‘Thanks—But No’: A Beltway Tale

By J.F. McKenna

The day in post-election Washington, mimicking a classic description from British novelist Somerset Maugham, “broke gray and dull.” Every indication was for more of the same until sunset. At least that’s what the longtime popular couple in town sensed, especially as they reviewed their holiday-dinner guest list.

“I just got a call from Harry and his wife, dear,” the lady of the house told the husband, her usually annoying self-confident tone ratcheted down to a simple whine. “They can’t come to Thanksgiving dinner, either. Some lame excuse about having to see the folks back home. What’s going on? That’s the seventeenth cancellation since yesterday. We’ve got a holiday table that’s two-thirds empty right now!”

“No good. No good,” replied her husband, a firm believer that rhetorical repetition more than compensated for actual content in almost all circumstances. “It’s one thing to have the tables run on you in an election. But it’s really bad optics to have NBC showing a Thanksgiving table this big and only half-filed. Appearances have consequences.”
Loyal as well as shrewd, the lady asked, “Does that mean?…”

“Yes,” he cut in. “We’re going to ask some regular people to dinner.”

After conferring with the ideologues and demographic geniuses that had guided the couple through so many other social engagements, the couple opted for a full-court press of invitations handled by phone. Given the impending holiday deadline, they extended the invitations personally. Just to speed acceptance.

“My wife and I would be honored to have you join us for Thanksgiving dinner,” the husband told the suburban widow. “You’ll love our chef’s sweet-potato recipe. Goes great with the entrée. May we count on you?”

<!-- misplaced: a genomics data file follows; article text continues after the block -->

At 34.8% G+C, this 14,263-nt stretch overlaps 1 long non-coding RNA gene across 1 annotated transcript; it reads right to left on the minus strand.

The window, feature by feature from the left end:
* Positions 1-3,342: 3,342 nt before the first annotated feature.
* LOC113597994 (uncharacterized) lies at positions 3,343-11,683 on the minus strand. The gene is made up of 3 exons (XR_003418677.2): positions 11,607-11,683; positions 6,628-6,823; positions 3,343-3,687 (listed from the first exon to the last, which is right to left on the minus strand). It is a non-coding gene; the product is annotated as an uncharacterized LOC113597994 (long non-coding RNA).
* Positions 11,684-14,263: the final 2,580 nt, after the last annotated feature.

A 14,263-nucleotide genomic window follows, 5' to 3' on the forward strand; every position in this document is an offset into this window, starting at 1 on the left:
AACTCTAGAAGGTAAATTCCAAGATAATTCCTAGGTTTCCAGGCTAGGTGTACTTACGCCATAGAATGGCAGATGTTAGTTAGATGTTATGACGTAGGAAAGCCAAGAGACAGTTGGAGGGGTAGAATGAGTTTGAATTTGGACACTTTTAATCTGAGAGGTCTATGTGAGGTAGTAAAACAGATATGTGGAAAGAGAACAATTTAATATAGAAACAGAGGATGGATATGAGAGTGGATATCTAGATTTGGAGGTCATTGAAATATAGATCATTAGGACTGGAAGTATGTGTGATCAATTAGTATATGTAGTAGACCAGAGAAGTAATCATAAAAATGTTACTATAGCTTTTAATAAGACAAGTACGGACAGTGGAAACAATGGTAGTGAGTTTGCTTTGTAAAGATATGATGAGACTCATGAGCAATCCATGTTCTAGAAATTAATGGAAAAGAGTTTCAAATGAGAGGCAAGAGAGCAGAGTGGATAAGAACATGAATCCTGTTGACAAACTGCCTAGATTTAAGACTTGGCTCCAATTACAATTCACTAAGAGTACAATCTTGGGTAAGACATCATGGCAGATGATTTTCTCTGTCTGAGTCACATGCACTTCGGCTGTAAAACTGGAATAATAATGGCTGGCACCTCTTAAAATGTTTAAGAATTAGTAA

“Just can’t come—sorry,” the widow said. “Got a houseful of family coming here. That includes my two boys and a niece. All three can’t find jobs. One actually hasn’t worked for two years. Just for the record, my sweet-potato recipe is the best in the country. Also for the record, my recipe is the entrée.”

Steve, a long-distance truck driver who never takes off his 101st Airborne cap, was as gracious as possible in declining a seat at the table. “It sounds quite nice, very festive,” Steve explained, “but I simply have to pass with thanks. I promised the Lewis family I would take their holiday shift at our Neighborhood Border Watch. They’ve got three little kids, and I’m a bachelor. You know how it is with these neighborhood watches—if they think you’re not keeping an eye on things all the time, those dangerous types just slip right across. What a mess.”

But the tone of enthusiasm shown by Professor Jerry quickly made up for Steve’s rejection. “Wow, dinner at your house! Who’d believe it!” Jerry cried over the phone. “Would it be possible to sit across from John and Mitch? John and I, as I’m sure you know, are fellow Buckeyes. We’ll have all sorts of things to talk about, from industrial policy to education reform.”

“Well…neither Mitch nor John will be in attendance,” quietly admitted the lord of the manor.

“Can’t come?” Jerry asked.

“Weren’t invited,” came the answer.

Jerry’s enthusiasm died. All that was left was the sound of the dial tone.
Jerry’s sign-off story was matched by Owen’s. The young retail manager, a former high school football all-star, was eager to tackle an old-fashioned Thanksgiving feast, saying that he “looked forward to a grand dinner, with a second helping of everything…big as the first.”